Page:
5: Documentary excerpt and song, Paul Robeson’s 1949 trip to Moscow, meeting with Itsik Fefer, and singing of the partisan hymn.
In 1943, Solomon Mikhoels and Itsik Fefer went on a rare trip as official representatives of the Soviet Union to the United States and the United Kingdom. They went to rally international support, especially international Jewish support, for the Soviet war effort against the Nazis. They met with many famous people, Jews and “fellow travellers,” including the African American singer and political activist, Paul Robeson. In 1949, Robeson in turn traveled to the USSR. By that time, the JAFC members were already under arrest and rumors were circulating. Robeson was the only international visitor allowed to see any of those under arrest. (The government was not openly acknowledging that the group was arrested; it told other international visitors that JAFC members were on vacation or ill.) There were many rumors about what Fefer did or did not tell Robeson, but Robeson understood at the very least that something was wrong. In his final concert in Moscow, he mentioned Itsik Fefer by name, discussed the important relationship between American and Soviet Jews, and chose to sing as his final encore the Yiddish song, “Zog nit keynmol” (“Never Say”), known as the song of the Warsaw Ghetto uprising and the hymn of the Jewish partisans. It is a powerful show of solidarity with the Yiddish writers, and yet when Robeson returned to the United States, he did not do anything publicly to try and aid the JAFC members, likely because he feared these efforts would feed into anti-Soviet and anti-Communist sentiment at home.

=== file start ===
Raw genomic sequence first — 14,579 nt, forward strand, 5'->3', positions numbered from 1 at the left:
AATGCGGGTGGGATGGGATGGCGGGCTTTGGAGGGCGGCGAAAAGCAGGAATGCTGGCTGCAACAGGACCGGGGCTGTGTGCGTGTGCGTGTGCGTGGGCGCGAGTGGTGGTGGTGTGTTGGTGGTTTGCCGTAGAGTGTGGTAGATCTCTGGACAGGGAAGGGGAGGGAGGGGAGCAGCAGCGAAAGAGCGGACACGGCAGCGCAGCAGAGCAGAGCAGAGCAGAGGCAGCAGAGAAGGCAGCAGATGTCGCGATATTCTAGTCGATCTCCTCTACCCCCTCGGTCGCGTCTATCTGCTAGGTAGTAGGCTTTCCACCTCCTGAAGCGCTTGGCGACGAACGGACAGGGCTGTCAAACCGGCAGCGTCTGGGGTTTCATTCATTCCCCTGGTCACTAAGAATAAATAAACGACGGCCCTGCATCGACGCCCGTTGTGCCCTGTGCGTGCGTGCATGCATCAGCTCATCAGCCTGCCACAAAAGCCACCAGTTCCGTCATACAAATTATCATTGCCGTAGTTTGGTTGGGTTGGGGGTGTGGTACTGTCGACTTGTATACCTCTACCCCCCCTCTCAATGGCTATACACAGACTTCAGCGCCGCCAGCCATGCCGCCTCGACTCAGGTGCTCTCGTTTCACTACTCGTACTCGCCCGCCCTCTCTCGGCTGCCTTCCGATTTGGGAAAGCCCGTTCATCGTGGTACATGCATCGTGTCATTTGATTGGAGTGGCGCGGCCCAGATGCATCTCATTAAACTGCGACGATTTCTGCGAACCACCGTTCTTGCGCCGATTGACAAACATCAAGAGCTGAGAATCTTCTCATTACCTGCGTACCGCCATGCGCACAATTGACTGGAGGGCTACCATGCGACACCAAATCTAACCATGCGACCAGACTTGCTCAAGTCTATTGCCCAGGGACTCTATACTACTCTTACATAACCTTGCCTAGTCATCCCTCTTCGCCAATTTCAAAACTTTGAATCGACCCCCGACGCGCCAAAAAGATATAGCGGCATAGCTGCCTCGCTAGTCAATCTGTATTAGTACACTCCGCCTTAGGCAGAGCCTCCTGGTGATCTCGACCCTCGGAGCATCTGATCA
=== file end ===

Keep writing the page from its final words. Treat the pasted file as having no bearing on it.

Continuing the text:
Suggested Activity: Have students watch the documentary from 1:11:10 - 1:15:20 and then have them listen to the recording of Robeson singing “Zog nit keynmol.” Let them know that Robeson sang several Jewish songs throughout his career, in addition to many African American spirituals based on biblical stories about the enslavement of the Israelites. Ask students: What points of shared struggle between Jews and African Americans does Robeson draw on? Have students consider the pressures of McCarthyism in the United States in relation to Stalinism in the Soviet Union: can they be compared? What pressures did a political activist like Paul Robeson face, as an African American and a leftist? Are those pressures comparable to those faced by Yiddish cultural activists?
Sources: Blind Spot: Inclusivity, “Paul Robeson: Here I Stand Documentary” YouTube video, 4:20, August 16, 2014, https://youtu.be/BUki-v-NvoE?t=1h11m6s
"Zog Nit Keynmol (Song of the Warsaw Ghetto)" by Paul Robeson from the recording entitled The Collector's Paul Robeson, MON61580, courtesy of Smithsonian Folkways Recordings. (c). Used by permission.